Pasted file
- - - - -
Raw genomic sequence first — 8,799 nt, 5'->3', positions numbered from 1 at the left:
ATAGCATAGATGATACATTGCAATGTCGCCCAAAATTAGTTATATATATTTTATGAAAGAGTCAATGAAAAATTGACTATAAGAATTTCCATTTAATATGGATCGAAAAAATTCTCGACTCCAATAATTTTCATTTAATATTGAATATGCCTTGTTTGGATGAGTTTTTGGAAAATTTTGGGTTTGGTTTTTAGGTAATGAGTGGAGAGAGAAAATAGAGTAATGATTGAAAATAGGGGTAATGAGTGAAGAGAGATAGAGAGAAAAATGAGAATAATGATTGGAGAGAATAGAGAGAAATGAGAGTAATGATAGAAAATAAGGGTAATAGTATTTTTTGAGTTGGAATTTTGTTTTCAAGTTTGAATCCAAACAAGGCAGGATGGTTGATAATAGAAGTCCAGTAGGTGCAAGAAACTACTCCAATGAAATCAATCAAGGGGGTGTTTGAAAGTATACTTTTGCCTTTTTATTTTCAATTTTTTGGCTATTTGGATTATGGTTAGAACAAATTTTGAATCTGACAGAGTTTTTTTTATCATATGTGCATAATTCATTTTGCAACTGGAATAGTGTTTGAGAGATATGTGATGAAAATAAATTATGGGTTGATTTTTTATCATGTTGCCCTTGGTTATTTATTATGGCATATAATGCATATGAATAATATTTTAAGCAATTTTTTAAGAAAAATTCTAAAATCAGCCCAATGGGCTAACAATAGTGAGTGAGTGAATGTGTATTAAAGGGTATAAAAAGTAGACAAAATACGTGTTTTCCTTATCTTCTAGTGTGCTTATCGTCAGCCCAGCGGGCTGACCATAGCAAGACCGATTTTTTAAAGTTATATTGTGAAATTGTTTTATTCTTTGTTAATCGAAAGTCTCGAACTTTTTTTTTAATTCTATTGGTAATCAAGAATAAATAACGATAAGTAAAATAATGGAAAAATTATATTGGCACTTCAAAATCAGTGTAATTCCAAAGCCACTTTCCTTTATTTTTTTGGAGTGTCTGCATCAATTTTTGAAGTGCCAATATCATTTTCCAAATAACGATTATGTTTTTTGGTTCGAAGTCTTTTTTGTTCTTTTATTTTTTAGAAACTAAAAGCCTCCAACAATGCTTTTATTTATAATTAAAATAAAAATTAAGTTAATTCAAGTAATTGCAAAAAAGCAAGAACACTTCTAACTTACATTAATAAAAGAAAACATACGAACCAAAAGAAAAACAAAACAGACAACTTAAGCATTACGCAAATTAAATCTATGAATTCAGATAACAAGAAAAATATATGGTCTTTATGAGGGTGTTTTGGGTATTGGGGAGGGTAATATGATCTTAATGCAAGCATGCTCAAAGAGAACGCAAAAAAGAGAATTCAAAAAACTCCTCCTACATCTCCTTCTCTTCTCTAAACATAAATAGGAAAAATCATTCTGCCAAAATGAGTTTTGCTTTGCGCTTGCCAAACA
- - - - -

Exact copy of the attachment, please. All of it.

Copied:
Raw genomic sequence first — 8,799 nt, 5'->3', positions numbered from 1 at the left:
ATAGCATAGATGATACATTGCAATGTCGCCCAAAATTAGTTATATATATTTTATGAAAGAGTCAATGAAAAATTGACTATAAGAATTTCCATTTAATATGGATCGAAAAAATTCTCGACTCCAATAATTTTCATTTAATATTGAATATGCCTTGTTTGGATGAGTTTTTGGAAAATTTTGGGTTTGGTTTTTAGGTAATGAGTGGAGAGAGAAAATAGAGTAATGATTGAAAATAGGGGTAATGAGTGAAGAGAGATAGAGAGAAAAATGAGAATAATGATTGGAGAGAATAGAGAGAAATGAGAGTAATGATAGAAAATAAGGGTAATAGTATTTTTTGAGTTGGAATTTTGTTTTCAAGTTTGAATCCAAACAAGGCAGGATGGTTGATAATAGAAGTCCAGTAGGTGCAAGAAACTACTCCAATGAAATCAATCAAGGGGGTGTTTGAAAGTATACTTTTGCCTTTTTATTTTCAATTTTTTGGCTATTTGGATTATGGTTAGAACAAATTTTGAATCTGACAGAGTTTTTTTTATCATATGTGCATAATTCATTTTGCAACTGGAATAGTGTTTGAGAGATATGTGATGAAAATAAATTATGGGTTGATTTTTTATCATGTTGCCCTTGGTTATTTATTATGGCATATAATGCATATGAATAATATTTTAAGCAATTTTTTAAGAAAAATTCTAAAATCAGCCCAATGGGCTAACAATAGTGAGTGAGTGAATGTGTATTAAAGGGTATAAAAAGTAGACAAAATACGTGTTTTCCTTATCTTCTAGTGTGCTTATCGTCAGCCCAGCGGGCTGACCATAGCAAGACCGATTTTTTAAAGTTATATTGTGAAATTGTTTTATTCTTTGTTAATCGAAAGTCTCGAACTTTTTTTTTAATTCTATTGGTAATCAAGAATAAATAACGATAAGTAAAATAATGGAAAAATTATATTGGCACTTCAAAATCAGTGTAATTCCAAAGCCACTTTCCTTTATTTTTTTGGAGTGTCTGCATCAATTTTTGAAGTGCCAATATCATTTTCCAAATAACGATTATGTTTTTTGGTTCGAAGTCTTTTTTGTTCTTTTATTTTTTAGAAACTAAAAGCCTCCAACAATGCTTTTATTTATAATTAAAATAAAAATTAAGTTAATTCAAGTAATTGCAAAAAAGCAAGAACACTTCTAACTTACATTAATAAAAGAAAACATACGAACCAAAAGAAAAACAAAACAGACAACTTAAGCATTACGCAAATTAAATCTATGAATTCAGATAACAAGAAAAATATATGGTCTTTATGAGGGTGTTTTGGGTATTGGGGAGGGTAATATGATCTTAATGCAAGCATGCTCAAAGAGAACGCAAAAAAGAGAATTCAAAAAACTCCTCCTACATCTCCTTCTCTTCTCTAAACATAAATAGGAAAAATCATTCTGCCAAAATGAGTTTTGCTTTGCGCTTGCCAAACA